WORDS BY : OLIVER LINDOP
Sticking through this tough time is a challenge that everyone is facing right now. Stores are closed, businesses are dying and everyone’s hair is massively out of control. But a silver lining appears as we had the pleasure of chatting to Chris Gronowski, the owner of California-based Programme Skate & Sound. We take a look at how his incredible store and music venue is adapting to this time, and speaking about the long-held bond between skateboarding and the California punk scene.
California is the Mecca for skateboarding. Dating back to the 1960’s the sport began as an early alternative to surfing. Today, skateboarding is a global movement with a huge influence on pop culture, and with a skate store in near enough every city in the world – it’s not going anywhere any time soon. You could say that growing up in Californian makes you destined to skate, however for Chris he wasn’t always based in his home state. “I took my board from So Cal to Spain then to Chicago than back to California as my Dad’s work led the way”. Chris recalls, “My guess on the whole California thing is obviously the weather is always nice, and I just think the original heroes of the scene came from here; its enriched in the soil so to speak”. These heroes that Chris speaks of are the pioneers who made skateboarding what it is today: Stacey Peralta, Jay Adams, Tony Alva and Mike Vallely who is also the current front man of Black Flag.
You can see the parallels between a rowdy hardcore show and skateboarding: full of adrenaline and danger “It’s such a physical and mental release that helps keep you in a better place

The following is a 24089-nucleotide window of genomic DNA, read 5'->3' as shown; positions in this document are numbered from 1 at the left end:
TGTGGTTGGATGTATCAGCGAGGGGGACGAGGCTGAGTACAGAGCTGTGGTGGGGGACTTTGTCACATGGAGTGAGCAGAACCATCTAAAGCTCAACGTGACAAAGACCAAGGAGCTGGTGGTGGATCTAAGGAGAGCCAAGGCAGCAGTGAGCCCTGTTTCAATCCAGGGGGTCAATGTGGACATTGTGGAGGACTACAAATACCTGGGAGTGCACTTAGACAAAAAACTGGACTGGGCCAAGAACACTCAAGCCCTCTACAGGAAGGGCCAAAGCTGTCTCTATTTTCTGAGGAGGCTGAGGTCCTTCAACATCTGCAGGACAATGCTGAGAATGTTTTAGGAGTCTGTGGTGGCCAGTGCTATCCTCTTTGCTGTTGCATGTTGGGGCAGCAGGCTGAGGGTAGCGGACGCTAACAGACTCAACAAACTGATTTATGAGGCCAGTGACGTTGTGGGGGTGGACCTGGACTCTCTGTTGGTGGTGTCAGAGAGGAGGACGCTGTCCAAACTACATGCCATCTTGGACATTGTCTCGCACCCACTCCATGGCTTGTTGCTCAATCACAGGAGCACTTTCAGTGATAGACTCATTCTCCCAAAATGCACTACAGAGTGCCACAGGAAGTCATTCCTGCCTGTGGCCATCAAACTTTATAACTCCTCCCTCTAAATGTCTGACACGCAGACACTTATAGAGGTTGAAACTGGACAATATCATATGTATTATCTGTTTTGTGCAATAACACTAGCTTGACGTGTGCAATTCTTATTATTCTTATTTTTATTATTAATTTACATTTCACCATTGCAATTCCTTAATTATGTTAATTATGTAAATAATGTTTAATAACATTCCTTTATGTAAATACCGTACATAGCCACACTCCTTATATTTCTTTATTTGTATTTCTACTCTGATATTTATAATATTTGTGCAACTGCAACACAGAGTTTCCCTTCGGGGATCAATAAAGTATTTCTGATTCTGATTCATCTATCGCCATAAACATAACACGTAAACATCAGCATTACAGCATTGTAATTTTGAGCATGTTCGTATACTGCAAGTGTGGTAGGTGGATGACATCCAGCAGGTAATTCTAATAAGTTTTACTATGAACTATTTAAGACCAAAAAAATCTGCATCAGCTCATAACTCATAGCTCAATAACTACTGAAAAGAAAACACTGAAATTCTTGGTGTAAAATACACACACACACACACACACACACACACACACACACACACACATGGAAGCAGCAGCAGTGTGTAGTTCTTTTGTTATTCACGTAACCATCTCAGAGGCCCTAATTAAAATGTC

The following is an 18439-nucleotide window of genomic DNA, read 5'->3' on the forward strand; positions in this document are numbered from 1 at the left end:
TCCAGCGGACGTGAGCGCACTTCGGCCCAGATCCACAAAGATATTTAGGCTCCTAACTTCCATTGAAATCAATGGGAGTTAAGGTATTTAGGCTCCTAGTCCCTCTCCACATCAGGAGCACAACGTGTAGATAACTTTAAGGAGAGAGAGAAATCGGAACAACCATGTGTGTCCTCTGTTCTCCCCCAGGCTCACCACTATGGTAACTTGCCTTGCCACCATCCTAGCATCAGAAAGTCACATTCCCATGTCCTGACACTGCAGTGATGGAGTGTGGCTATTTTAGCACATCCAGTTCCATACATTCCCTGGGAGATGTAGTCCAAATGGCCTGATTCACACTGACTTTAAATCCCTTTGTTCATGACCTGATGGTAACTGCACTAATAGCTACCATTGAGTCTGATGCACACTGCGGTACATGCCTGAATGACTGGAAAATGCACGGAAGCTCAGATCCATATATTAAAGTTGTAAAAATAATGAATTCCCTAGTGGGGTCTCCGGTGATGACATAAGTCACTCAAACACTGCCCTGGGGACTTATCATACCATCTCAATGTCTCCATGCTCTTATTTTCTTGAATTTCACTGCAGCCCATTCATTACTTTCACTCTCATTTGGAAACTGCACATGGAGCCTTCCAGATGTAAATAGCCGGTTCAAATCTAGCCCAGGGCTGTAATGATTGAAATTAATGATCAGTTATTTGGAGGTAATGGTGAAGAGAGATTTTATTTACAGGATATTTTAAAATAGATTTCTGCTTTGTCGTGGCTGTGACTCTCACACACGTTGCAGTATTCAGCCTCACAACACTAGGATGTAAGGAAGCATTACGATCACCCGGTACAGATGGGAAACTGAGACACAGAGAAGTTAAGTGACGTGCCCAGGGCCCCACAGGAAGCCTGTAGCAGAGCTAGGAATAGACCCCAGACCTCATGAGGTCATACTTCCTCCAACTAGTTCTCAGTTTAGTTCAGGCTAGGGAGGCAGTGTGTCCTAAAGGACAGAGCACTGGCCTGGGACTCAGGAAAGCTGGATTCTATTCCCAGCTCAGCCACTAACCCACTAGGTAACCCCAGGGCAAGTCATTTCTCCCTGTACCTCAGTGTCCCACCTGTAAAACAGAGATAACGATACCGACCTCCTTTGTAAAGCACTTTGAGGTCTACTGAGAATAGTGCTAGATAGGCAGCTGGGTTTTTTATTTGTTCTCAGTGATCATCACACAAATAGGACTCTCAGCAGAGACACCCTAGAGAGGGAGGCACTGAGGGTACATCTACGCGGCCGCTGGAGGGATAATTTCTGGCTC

If you ever have the chance to visit Programme you will immediately notice that there is something slightly different about this particular skate store. Skateboard decks hang on the walls providing a hypnotising backdrop to the room, and with a typical checkout counter you would be non the wiser to this store’s special significance in the Punk/Hardcore community. This unassuming room has come to host some of the biggest names in Hardcore: Bane, Terror, Turnstile,Trapped Under Ice and Dare. Chris explains how this harmonious combination came to life “I had a skate shop that was only skate/shoes/clothing prior to this, but around 2009 I got the itch to combine the music element. So in 2011 we opened Programme Skate & Sound with the idea of bringing those worlds together”. Bands and artists faces “light up” says Chris whenever they walk in, with their jaws hitting the floor.
As we are all aware the music industry has taken a devastating hit since the lock down started, with venues feeling it the most stopping all live shows for the foreseeable future. You can see the parallels between a rowdy hardcore show and skateboarding: full of adrenaline and danger “It’s such a physical and mental release that helps keep you in a better place”.In the world of skateboarding local authorities in LA are taking the drastic step of filling skate-parks with sand to stop people using them.Is this extreme method the best way to handle the situation? Advice from Chris is “If you’re a skater you’ll find a way. I tune into Instagram and I see all the usual guys and girls staying razor sharp. Some of the better spots have less security than before so take advantage of it but stay safe”
I’ve seen kids that are so at odds with the norm, you would think they’d make a perfect punk band member…Skating is big enough that there’s room for it all
During this testing time, Programme has been selling: skateboards, band themed face masks, records and exclusively the feisty new Drain album allowing for customers to have a drive by service. Still providing for the community is at the core of Programmes ethos “We will still be there for the kids. We have to, because they’re still there for us. Also we can’t let the boys in DRAIN down or our friends at Revelation”. This sense of community runs parallel between the skate and punk scene being an attribute to their long-held relationship.
What is it about skateboarding and punk that keeps these two sub-cultures intertwined? Is it the DIY attitude of either playing a house show or skating a sketchy street spot ? Or maybe the freedom of breaking away from the norm, and as Chris puts perfectly “ready to spit in the eye of convention.” He adds “I’ve seen kids that are so at odds with the norm, you would think they’d make a perfect punk band member…Skating is big enough that there’s room for it all”.
No matter what your background or where you come from skateboarding and punk will always accept you for who you are.